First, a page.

• I built a church at the expense of my family. I put in too many hours and spent too much time away from home. My wife carried too much of the burden. By the time I realized what I had done, my wife did not even want to go out to eat with me. She had filled her life with other good things (such as raising our children), and I had been relegated to a lesser place. I didn't blame her. After all, I was married to the ministry and more concerned at times with helping others than helping my own wife. One day I told her that I felt we had drifted so far apart that if another woman tried to seduce me, I wouldn't be able to resist her. Little did either of us know how sadly prophetic those words would become.
I never thought it would be me. Who among us does? I was so sure that I would not succumb to moral temptation, and I had very little sympathy for fallen preachers. I shunned them as many have shunned me. I made no attempts to restore anyone and did not pray for a fallen brother with any consistence.
One day a lady in our church, whom I had led to the Lord, said something to me in a counseling session that should have set off all kinds of alarms, sirens, and warning signs. Instead, I had developed a "Super Pastor" mentality that led me to believe I could handle anything and everything. After all, I had resisted at least three other such temptations in my life and had come through each one pure. "This one wouldn't be any different," I said to myself. My weakened marriage and spiritual state wouldn't be enough to bring me down. I could handle it. But within several months, I committed a sin against my God, my wife, my family, my church, and the cause of Christ. Super Pastor had failed.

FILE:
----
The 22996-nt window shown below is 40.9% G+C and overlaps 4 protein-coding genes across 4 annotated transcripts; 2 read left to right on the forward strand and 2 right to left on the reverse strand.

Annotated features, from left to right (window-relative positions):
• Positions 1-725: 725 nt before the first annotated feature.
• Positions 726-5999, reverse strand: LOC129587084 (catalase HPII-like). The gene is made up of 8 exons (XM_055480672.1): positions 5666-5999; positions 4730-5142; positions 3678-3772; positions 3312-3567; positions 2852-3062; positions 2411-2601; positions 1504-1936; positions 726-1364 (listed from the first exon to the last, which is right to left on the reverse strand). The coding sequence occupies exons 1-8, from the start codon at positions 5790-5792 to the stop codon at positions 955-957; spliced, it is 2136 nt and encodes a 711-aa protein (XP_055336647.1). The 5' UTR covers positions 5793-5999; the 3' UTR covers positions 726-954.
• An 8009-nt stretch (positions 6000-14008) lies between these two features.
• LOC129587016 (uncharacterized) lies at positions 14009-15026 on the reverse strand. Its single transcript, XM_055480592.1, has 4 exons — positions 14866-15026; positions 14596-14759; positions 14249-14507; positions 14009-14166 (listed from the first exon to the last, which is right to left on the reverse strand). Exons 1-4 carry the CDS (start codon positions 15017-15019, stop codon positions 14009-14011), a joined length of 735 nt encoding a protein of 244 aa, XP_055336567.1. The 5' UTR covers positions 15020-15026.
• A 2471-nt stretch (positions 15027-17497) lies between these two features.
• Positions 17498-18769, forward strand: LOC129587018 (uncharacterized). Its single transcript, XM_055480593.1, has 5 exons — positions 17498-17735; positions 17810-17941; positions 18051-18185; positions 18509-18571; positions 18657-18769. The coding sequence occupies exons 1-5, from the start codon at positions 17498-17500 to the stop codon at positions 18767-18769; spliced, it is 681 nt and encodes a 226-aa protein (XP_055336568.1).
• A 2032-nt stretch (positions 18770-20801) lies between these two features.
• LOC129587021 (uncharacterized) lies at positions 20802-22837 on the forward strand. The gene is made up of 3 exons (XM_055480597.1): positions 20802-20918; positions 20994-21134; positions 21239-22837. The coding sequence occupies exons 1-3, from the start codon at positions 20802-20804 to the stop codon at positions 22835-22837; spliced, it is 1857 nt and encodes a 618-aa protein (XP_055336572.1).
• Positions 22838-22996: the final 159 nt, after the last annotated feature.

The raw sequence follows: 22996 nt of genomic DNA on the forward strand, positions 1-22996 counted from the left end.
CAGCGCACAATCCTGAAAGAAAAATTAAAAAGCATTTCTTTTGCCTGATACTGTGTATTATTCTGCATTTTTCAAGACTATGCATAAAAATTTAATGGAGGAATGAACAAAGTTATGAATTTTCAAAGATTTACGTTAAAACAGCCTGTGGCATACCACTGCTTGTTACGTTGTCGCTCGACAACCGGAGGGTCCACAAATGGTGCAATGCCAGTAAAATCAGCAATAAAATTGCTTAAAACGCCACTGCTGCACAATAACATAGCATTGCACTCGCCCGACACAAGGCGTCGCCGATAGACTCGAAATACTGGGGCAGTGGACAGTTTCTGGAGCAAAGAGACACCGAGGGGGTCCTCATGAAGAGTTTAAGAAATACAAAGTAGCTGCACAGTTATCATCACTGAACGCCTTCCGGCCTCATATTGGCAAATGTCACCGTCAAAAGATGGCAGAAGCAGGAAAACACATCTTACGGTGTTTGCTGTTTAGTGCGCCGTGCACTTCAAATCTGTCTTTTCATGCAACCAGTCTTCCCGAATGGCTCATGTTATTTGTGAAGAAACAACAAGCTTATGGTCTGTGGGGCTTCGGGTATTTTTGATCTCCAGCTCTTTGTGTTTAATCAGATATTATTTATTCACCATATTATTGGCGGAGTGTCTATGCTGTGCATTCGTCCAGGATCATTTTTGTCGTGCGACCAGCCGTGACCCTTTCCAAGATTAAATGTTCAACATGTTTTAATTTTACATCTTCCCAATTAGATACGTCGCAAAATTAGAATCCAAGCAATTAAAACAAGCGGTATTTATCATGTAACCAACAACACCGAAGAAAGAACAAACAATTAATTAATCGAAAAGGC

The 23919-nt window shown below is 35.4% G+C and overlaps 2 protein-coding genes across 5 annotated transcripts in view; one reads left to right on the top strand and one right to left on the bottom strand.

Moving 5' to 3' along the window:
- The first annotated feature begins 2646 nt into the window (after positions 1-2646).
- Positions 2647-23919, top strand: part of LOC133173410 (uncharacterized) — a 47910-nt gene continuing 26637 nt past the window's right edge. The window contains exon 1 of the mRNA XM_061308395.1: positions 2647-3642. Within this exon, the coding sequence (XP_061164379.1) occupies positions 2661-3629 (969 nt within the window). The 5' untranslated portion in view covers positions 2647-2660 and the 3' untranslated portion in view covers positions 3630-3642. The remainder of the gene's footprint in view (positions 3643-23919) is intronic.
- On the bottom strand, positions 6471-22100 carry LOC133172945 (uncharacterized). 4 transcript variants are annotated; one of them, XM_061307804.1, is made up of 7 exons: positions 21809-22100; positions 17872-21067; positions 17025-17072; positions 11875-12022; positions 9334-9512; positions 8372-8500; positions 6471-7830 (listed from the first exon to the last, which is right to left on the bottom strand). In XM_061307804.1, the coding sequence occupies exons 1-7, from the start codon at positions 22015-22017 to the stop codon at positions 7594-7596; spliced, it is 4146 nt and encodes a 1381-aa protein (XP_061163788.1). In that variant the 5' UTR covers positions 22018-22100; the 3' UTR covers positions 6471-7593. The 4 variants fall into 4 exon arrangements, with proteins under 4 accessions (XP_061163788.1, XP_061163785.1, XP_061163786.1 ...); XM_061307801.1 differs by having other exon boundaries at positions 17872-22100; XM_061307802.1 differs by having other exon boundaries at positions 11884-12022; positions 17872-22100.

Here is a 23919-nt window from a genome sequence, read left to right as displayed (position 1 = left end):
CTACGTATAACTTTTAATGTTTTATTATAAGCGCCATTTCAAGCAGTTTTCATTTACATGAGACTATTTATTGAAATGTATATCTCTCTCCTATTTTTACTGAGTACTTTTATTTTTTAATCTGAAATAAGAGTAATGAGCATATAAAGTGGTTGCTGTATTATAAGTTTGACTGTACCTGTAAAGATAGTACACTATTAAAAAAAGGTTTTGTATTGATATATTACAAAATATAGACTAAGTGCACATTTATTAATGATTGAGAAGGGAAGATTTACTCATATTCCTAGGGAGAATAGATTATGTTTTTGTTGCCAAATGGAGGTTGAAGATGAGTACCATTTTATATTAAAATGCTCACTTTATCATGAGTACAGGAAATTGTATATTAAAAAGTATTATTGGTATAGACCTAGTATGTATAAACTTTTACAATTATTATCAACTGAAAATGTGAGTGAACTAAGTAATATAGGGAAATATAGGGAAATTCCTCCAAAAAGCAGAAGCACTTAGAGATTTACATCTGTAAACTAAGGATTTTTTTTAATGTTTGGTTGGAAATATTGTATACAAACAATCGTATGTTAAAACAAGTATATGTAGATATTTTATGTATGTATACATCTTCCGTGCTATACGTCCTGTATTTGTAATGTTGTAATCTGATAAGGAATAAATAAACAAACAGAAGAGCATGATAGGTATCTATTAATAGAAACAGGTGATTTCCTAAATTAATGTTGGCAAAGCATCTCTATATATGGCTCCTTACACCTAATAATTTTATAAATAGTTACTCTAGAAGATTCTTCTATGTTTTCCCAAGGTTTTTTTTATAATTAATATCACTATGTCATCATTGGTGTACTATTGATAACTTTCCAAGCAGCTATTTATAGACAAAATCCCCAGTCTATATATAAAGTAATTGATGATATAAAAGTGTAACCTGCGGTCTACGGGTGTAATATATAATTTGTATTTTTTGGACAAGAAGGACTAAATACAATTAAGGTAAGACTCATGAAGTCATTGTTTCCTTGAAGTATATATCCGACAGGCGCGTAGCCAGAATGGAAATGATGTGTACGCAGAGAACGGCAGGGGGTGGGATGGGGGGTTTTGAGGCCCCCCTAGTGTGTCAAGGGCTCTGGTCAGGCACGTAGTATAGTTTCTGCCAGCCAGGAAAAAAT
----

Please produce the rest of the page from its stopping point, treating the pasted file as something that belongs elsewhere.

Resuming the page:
The sins of the past that were not dealt with had become satanic strongholds that now would have to be discovered and destroyed. In a twenty-minute period, the ministry God had given me was foolishly thrown away. The adulterous relationship, which lasted several months, ended as quietly as it had been conducted. Only we two knew. However, God was not about to let me go unpunished.
It is difficult to put into words how hard it is to live life as a deceiver. At times, I was convinced I was losing my mind. Anxiety problems, the conviction of the Holy Ghost, sleepless nights, the fear of being found out, and the mental battle that is the daily scourge of a hypocrite had all taken their toll on me. At night I was driven to uncontrollable weeping, just thinking about what I had done to my wife and our children.
Through a simple, unexpected circumstance, God got my attention. I couldn't go on living this way. The game was up. I called my pastor to confess my sin. My world had come crashing down on me, and others soon would feel the same way.
My pastor and my brother accompanied me to the meeting of the church staff along with the current and former deacons. There I submitted my resignation. Ten days later I faced the church I loved in a building I helped to design. I came to confess and say good-bye.
After a brief service led by my pastor, I did what I had come to do, and then I stood for more than an hour as folk came by to say what was on their heart.